9.) You'll start being sensible with your food shopping
The idea of being in charge of your food shop and not having to confirm with your mum that you're adding a few packets of malted milks and the new issue of Cosmo with the mega babes cover girl Kendall Jenner into the basket without her giving you the side eye feels pretty darn good. Now, the first few shops you'll find it hard to pull away from all the exciting offers (Ben and Jerry's I'm looking at you) but eventually when you're down to not much money and you have to sacrifice another tub of ice cream because you know the necessities are way more important, you'll feel great. From then on you'll be able to determine what actually makes it to the checkout.
10.) You'll realise there's so much help and support in anything you need
Now, I'm not sure if everyone will agree on this last point but for me it definitely couldn't be more true. Starting university really gave me the opportunity to reflect on who I am as a person and really find myself. It may sound cliche but it helped me for the better. I don't think I would have been able to figure out what It is exactly that I want out of life without it. I've got quite a long way to go before I'm at the confidence level that I want to be at but I really do have to hand it to myself for these past few months. Advice I would give to anyone struggling with confidence issues and is heading to university in September, don't be ashamed or afraid in the slightest. It's a really hard thing to deal with but there is so much help and support out there that your university provide. For those who are really looking to get their foot in the door with experience for their future chosen career industry there are so many cool opportunities you can be apart of, this mentoring scheme is just one of the ways.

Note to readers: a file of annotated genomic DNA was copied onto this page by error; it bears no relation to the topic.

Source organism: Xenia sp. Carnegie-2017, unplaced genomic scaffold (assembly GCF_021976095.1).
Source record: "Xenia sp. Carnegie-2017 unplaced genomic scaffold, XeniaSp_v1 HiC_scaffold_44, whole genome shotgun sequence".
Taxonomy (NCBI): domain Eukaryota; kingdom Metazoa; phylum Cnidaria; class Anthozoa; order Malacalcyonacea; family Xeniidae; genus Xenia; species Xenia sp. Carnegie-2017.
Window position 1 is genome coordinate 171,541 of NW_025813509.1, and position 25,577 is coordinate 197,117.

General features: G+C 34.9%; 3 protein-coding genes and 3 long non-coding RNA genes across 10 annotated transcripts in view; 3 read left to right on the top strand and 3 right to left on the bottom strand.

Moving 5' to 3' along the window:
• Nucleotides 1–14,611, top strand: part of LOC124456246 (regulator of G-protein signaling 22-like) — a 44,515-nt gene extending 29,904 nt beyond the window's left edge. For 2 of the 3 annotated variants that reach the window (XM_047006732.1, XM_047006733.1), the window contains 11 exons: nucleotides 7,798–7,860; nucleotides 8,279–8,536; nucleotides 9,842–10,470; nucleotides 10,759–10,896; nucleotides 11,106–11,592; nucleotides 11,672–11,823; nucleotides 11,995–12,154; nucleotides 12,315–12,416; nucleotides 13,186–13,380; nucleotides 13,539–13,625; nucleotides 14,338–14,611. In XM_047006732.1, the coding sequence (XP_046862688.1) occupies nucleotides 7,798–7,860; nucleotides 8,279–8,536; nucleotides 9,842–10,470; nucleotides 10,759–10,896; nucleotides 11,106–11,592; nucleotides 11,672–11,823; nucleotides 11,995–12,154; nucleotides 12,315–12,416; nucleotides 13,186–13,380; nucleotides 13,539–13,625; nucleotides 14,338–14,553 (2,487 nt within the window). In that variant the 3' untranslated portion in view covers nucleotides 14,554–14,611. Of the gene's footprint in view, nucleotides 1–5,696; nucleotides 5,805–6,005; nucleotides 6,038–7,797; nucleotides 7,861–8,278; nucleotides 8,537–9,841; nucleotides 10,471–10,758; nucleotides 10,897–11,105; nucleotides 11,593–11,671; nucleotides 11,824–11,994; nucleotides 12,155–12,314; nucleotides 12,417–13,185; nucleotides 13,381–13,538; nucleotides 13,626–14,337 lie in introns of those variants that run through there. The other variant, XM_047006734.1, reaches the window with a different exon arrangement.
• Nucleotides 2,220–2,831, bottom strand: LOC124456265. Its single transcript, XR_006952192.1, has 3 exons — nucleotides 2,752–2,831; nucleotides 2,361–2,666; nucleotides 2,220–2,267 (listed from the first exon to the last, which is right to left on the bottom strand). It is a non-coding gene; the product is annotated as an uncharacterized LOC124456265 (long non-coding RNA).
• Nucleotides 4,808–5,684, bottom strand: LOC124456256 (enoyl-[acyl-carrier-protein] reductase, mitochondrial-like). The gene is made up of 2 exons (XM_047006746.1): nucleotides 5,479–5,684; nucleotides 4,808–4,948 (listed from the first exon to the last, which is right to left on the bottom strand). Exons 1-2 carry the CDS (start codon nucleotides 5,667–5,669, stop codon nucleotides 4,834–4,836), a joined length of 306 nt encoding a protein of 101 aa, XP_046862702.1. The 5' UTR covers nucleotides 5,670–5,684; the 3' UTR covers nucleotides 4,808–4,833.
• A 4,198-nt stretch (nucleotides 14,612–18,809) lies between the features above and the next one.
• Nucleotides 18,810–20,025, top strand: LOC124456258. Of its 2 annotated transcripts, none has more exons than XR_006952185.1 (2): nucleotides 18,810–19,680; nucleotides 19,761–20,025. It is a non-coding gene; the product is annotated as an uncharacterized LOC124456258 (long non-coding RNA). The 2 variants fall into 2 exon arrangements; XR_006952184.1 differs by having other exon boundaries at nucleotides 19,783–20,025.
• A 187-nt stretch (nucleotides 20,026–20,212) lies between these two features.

Just don't sit in sadness and think nothing can be done, someone's always there to help with literally anything. It doesn't even have to be university related, but you've just got to make the first move and speak out.
Are you heading to university in September? if not, what advice would you give to upcoming freshers?